Korea Town Acid Toggles Between the Gritty and the Avant-Garde on 'Metamorphosis'

BY Kyle MullinPublished Apr 22, 2021

The splendor of Seoul's nightlife is vividly evoked on "Bounce." But this is, thankfully, not the Seoul that some Western listeners might expect to find. The second single from Toronto producer Korea Town Acid's latest album, Metamorphosis, "Bounce" sizzles with reverberating bass, shudders from abrasive key notes, and reels from featured British-Korean rapper Pianwooo's careening bars. Those edgier elements are joltingly contrasted with melodic synth spurts. The music video follows suit with shots of the South Korean capital's shimmering skyline, juxtaposed with cybergothic scenes. "Bounce," like much of Metamorphosis, is far removed from the posher K-Pop or 88Rising trap sweeping the international mainstream. Instead, these 10 tracks beckon the uninitiated into the Asian diaspora's endlessly innovatively underground.

The Seoul-born, Toronto-based Korea Town Acid (born Jessica Cho) achieves this feat by applying her improvisational live music experience to electronica and hip-hop hardware, composing intricately unpredictable soundscapes rather than relying on loops. The singular results prompted Canadian rap mainstay Cadence Weapon to recruit the up-and-comer to build one of her dystopic beats for his upcoming album, Parallel World. Stunning as that behind-the-scenes contribution is, Metamorphosis makes a case for Korea Town Acid's own time in the limelight.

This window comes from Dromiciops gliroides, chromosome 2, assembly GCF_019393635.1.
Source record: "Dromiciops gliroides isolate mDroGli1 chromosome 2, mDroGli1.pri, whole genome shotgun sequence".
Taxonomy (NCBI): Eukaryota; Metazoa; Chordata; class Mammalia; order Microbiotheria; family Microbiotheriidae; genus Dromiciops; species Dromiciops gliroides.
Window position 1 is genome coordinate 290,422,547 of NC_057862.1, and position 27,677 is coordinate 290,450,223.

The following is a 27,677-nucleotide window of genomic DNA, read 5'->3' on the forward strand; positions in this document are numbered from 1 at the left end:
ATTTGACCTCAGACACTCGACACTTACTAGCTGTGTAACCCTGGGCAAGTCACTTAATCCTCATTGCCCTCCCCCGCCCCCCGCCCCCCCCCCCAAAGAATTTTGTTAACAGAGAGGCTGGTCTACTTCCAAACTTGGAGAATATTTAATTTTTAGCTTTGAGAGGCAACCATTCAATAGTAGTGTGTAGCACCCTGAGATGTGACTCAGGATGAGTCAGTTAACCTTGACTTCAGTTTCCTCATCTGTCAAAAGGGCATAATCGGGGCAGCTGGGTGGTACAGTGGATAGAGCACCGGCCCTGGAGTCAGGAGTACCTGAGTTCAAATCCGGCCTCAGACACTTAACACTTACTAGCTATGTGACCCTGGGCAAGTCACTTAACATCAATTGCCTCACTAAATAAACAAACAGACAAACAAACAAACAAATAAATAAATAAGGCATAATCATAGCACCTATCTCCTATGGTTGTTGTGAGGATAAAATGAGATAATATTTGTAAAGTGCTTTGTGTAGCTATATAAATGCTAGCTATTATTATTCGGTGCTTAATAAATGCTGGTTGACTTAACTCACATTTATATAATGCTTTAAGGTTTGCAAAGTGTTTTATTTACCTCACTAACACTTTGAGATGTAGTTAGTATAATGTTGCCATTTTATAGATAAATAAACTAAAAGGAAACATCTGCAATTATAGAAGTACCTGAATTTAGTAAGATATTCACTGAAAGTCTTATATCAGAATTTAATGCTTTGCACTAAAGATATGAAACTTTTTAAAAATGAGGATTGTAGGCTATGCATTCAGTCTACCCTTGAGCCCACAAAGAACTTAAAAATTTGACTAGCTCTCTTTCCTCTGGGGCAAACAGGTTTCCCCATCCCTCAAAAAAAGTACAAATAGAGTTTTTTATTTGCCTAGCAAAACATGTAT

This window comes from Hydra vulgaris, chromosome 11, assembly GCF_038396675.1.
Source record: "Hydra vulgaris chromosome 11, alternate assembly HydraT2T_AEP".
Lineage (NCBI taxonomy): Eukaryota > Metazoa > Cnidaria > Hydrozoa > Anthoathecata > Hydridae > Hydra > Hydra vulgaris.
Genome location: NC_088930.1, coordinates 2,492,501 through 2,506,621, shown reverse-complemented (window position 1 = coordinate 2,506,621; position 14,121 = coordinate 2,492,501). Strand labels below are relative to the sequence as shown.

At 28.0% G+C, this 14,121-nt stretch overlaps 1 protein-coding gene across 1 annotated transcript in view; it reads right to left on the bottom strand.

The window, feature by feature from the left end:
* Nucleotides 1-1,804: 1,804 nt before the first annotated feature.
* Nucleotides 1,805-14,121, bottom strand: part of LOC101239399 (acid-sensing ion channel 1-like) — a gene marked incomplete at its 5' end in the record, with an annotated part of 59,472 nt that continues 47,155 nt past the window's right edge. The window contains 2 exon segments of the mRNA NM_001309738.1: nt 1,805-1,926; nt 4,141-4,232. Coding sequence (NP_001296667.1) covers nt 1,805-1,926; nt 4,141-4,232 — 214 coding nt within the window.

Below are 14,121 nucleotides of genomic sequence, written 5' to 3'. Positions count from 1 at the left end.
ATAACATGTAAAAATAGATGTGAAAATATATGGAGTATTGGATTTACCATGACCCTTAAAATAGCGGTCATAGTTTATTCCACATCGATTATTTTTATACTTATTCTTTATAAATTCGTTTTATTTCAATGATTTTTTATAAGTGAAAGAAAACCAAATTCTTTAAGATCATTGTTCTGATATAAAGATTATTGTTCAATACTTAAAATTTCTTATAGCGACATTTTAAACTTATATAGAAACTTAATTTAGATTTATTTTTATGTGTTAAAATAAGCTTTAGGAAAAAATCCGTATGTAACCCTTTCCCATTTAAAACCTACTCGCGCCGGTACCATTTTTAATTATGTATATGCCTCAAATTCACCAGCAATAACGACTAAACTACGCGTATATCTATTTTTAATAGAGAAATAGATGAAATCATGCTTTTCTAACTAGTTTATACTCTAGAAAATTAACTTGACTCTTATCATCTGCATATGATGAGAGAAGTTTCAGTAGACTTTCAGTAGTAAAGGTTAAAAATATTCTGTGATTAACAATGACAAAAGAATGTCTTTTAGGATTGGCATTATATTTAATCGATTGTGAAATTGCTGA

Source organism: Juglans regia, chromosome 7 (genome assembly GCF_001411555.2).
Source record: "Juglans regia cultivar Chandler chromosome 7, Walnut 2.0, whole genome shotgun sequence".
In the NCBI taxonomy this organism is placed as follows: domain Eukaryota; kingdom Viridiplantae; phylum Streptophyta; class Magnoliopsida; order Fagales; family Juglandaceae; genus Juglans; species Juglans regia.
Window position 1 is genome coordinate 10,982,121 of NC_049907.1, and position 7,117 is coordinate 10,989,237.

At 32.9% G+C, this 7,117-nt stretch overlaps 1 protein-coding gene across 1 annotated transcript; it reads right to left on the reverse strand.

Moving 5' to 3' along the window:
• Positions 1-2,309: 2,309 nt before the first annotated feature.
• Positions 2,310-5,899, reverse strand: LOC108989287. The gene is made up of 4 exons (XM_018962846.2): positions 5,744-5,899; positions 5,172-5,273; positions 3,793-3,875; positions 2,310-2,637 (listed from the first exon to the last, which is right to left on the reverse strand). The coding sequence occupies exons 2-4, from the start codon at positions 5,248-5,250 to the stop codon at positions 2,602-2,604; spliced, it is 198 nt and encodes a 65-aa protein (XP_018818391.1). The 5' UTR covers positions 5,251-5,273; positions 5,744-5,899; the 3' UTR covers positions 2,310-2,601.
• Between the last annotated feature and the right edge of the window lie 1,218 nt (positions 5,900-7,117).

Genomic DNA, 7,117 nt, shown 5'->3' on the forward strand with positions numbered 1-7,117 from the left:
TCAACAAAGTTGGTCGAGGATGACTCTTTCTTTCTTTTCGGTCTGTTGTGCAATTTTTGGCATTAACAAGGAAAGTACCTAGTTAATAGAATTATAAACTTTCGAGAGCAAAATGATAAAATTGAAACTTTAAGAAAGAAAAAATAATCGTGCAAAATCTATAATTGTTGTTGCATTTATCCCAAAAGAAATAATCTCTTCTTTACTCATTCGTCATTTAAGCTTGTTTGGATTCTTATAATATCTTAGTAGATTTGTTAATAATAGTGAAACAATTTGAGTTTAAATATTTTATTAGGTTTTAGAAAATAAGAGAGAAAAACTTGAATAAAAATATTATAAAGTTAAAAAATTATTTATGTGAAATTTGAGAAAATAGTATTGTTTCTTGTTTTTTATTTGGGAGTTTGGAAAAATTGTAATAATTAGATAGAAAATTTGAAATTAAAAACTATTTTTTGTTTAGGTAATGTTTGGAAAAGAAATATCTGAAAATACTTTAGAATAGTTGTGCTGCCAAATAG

Standout track "Into the Future" sizzles and squeals like a circuit board on the fritz, as hauntingly dissonant drones meld with vocals that don't merely sound altered, but shone through a prism until they flare anew. "There's No Turning Back," meanwhile, sports purring synths and humming keys, along with rapidly rattling percussion, recalling a souped-up Kawasaki weaving through traffic-clotted Tokyo. And then there's the echoing, steel drum-evoking percussion on "This World Is Sick," reverberating at a cool distance, as if on guard from the title's notion.

Yes, her eclectic compositional skills are nothing to scoff at. But Korea Town Acid boasts an equally impressive knack for gripping juxtapositions throughout Metamorphosis. Prime example: the swelling distortion mingling with classical piano sprinkles on "Eclipse," as South Korean rapper PNSB spits with growing aggravation. Better still, however, are the crisp hip-hop drums and sci-fi synths of "Curtain Call" suddenly giving way to breezy retro-jazz piano in the closing quarter.
With her teaming of improvisation and electronica, incorporation of hip-hop into the cutting-edge, and her effortless toggling between the gritty and the avant-garde, Korea Town Acid self-assuredly strides into the spotlight with Metamorphosis.

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